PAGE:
‘The Misuse of RC4 in Microsoft Word and Excel’


A serious security flaw in Microsoft Word and Excel allows an attacker to easily decrypt a Microsoft encrypted document.

The stream cipher RC4 with key length up to 128 bits is used in Microsoft Word and Excel to protect the documents. However, when an encrypted document gets modified and saved, the initialization vector remains the same and thus the same keystream generated from RC4 is used to encrypt the different versions of that document. The consequence is disastrous since a lot of information of the document could be recovered.’


‘The original article can be found at: http://eprint.iacr.org/2005/007.pdf


After more than two decades of public research on cryptography, many practically secure ciphers have been proposed. If we use those ciphers properly, adequate protection could be achieved.

Unfortunately, when the ciphers are implemented in products, various security problems may arise. A well-known story is related to an old version of the Netscape browser. In the implementation of the Secure Socket Layer (SSL) in Netscape 1.1, the key of the symmetric key cipher is derived from the current time and the process ID (or the system time).

The key space becomes severely limited, and even the 128-bit encryption version could be easily cracked [4]. For the implementation of stream ciphers, the basic principle is that if the same key is used for more than once, different initialization vectors should be used to prevent the same keystream from being used to encrypt more than one message.

When the stream cipher is used in the data transmission, normally people would follow this principle strictly. However, in the environment where the document needs to be edited and modified, such principle may be forgotten. This kind of mistake takes place in the Microsoft Office (Word and Excel) encryption, the same key and the same initialization vector are allowed to encrypt different versions of a document.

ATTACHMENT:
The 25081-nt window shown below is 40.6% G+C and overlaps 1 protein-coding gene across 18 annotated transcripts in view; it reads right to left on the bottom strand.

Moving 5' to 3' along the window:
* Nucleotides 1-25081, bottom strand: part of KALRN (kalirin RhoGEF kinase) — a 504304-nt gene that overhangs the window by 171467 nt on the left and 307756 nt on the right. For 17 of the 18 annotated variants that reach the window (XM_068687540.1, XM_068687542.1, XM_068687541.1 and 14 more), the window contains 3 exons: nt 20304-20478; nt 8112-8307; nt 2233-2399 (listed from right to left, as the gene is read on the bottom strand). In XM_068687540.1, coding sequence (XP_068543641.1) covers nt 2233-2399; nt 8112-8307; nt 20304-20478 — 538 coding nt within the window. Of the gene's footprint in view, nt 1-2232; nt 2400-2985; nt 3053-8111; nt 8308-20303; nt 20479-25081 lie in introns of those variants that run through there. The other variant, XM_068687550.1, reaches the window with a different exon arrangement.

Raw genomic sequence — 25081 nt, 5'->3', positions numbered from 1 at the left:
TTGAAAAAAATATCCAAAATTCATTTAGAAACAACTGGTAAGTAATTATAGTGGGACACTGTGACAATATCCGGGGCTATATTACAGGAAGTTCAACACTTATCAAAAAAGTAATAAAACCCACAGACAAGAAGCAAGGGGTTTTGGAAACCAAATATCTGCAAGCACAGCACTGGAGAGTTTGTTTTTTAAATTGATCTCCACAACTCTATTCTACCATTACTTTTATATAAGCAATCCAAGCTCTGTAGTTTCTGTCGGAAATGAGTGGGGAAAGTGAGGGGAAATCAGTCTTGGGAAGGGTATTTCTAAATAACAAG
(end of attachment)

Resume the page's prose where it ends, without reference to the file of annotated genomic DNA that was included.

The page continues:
This happens as follows. We encrypt a Microsoft Office (Word or Excel) document with a password and save that file. Later that document is modified and being saved again. In this process, the key and initialization vector remain unchanged, so the same keystream is used to protect two different versions (the original and the modified versions) of the documents.

By XORing those two versions, we could obtain a lot of information about the document. The above attack could take place in real life. Suppose that Alice and Bob are working on the same Microsoft Office (Word or Excel) document. They share the same password and use that password to protect the document. They would make changes to the document and the document is encrypted and transmitted between them for a number of times.

In this process, the same password and initialization vector are used to protect all the modified versions of that document and the document could be easily recovered from those intercepted files with high chance.

Here is another example, suppose that Alice is working on a Microsoft Office document (Word and Excel) and she uses a password to protect it. During the process, Alice may need to backup her files. An attacker could retrieve a lot of information from those backup files even though the attacker does not know Alice’s password.

This report is organized as follows:
 * The background information on the security of Microsoft Office
 * We illustrate the misuse of RC4 in Microsoft Word and Excel
 * We discuss the countermeasure
 * We provide a conclusion’

Categories: Reviews